This was a long day's journey but one which the BBC Symphony Orchestra under their principal guest (soon to be chief?) conductor Jukka-Pekka Saraste seemed, for the most part, to relish. Their performance of the evening's first masterpiece (there were two others - not bad for one concert) - Arnold Schoenberg's Five Pieces for Orchestra - was remarkable for an orchestra coming cold at music so fraught with disquiet.
You can see in your mind's eye what this music looks like - it's what happens before and after Edvard Munch's Scream - but Schoenberg could better convey the idea to manuscript than canvas. The brass here often play fortissimo but with mutes on, suggesting that the scream in question is stifled. It is an astonishing, highly emotional, abstract score. We experience myriad sensations but aren't encouraged to know why: two chords sleepwalk through an ever-shifting soundscape in the third piece and we wonder at the way in which the colours seem to dictate the harmony, and vice versa.
Saraste did well to keep all the sonic nerve endings well exposed. He has a disarmingly extravagant beat but I'm not convinced that the shapes he paints in the air always work. His optimistically late downbeats don't always make for clean chords, and in Sibelius's elliptical Fourth Symphony he missed quite a few tricks in the management of dynamics. Mostly he was too much on the heavy side of loud: the big releases - like those cresting, wave-like climaxes in the slow movement - need to stand out in greater relief. And after so many shadowy recesses and more than a few dead ends, the finale needed more air and light in the texture.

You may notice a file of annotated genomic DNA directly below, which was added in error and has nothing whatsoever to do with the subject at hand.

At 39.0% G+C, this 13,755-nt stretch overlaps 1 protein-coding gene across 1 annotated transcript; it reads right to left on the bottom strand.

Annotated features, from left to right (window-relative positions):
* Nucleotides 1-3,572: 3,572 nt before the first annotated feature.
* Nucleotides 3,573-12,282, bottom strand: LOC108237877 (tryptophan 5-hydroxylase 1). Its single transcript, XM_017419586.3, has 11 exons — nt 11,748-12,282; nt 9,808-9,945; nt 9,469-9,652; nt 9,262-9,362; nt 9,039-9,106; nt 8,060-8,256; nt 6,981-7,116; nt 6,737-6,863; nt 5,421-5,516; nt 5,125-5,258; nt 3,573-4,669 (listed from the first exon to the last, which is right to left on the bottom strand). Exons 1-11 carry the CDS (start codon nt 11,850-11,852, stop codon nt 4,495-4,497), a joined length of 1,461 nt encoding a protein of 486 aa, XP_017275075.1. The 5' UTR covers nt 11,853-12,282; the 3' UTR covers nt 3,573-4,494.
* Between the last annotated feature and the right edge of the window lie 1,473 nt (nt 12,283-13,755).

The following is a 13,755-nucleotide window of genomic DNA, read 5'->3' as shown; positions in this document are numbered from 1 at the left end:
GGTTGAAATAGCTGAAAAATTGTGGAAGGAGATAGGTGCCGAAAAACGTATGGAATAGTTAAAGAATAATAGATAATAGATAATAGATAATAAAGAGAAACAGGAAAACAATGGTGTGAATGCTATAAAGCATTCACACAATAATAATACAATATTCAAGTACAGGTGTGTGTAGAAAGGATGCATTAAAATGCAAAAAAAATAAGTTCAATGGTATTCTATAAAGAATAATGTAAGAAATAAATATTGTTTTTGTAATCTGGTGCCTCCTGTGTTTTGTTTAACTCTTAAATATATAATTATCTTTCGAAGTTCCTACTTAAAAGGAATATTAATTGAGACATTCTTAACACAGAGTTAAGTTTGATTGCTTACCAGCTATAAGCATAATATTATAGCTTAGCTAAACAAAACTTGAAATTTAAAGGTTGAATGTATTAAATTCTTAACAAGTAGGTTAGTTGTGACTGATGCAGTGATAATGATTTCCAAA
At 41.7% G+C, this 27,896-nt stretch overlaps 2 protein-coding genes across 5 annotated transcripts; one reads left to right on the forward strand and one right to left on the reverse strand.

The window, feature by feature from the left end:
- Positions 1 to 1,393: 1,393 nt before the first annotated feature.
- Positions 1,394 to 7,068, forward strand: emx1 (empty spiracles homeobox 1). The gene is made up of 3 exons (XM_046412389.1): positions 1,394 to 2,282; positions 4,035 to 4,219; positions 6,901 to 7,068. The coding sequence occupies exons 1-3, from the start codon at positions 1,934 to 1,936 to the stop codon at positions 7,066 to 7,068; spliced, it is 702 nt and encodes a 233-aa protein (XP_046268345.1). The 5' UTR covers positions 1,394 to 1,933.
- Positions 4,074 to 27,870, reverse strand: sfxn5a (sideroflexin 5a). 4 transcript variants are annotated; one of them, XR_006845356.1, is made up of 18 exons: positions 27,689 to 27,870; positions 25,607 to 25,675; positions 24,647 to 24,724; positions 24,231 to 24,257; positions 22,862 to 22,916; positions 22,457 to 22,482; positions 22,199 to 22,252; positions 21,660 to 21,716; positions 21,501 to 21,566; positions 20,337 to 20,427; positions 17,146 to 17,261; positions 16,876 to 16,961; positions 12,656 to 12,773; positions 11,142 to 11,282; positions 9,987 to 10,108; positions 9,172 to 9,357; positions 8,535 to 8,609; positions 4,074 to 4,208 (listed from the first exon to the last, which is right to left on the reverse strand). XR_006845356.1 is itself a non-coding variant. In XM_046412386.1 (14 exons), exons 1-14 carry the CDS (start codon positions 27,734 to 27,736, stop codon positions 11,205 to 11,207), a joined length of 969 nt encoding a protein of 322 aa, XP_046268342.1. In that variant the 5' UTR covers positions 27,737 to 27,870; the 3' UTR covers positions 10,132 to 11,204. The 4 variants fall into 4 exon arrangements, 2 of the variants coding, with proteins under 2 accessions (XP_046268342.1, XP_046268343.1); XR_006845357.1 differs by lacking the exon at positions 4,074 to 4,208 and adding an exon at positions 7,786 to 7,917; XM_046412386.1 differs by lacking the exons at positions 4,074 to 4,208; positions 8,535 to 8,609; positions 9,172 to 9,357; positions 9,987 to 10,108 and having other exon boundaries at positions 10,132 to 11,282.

The orchestra played with a personality, vigour and amplitude not always forthcoming from them. The opening descent of the Sibelius, with cellos and basses plunging into a pendulum-like motion, was impressive. There was nowhere to go from there but up, and up is where Strauss's Four Last Songs took us. "Going to Sleep" (the third song) was certainly a release after the night sweats of the Schoenberg.
A big audience had turned out for Karita Mattila, the star soloist originally announced for the gig. But playing Salome in Paris had clearly taken its toll and she had withdrawn in favour of a great singer who would not herself have pulled such a crowd, but who amply rewarded them - and who was given a tremendous ovation. Christine Brewer is a a well-kept secret on the international circuit, but surely not for much longer. When summer gave us one last smile in the second song, "September", her voice opened gloriously and while the words could have been a little more distinctly coloured, the great arching release of "And my soul, unguarded, would soar free in flight" did just that.Reuse content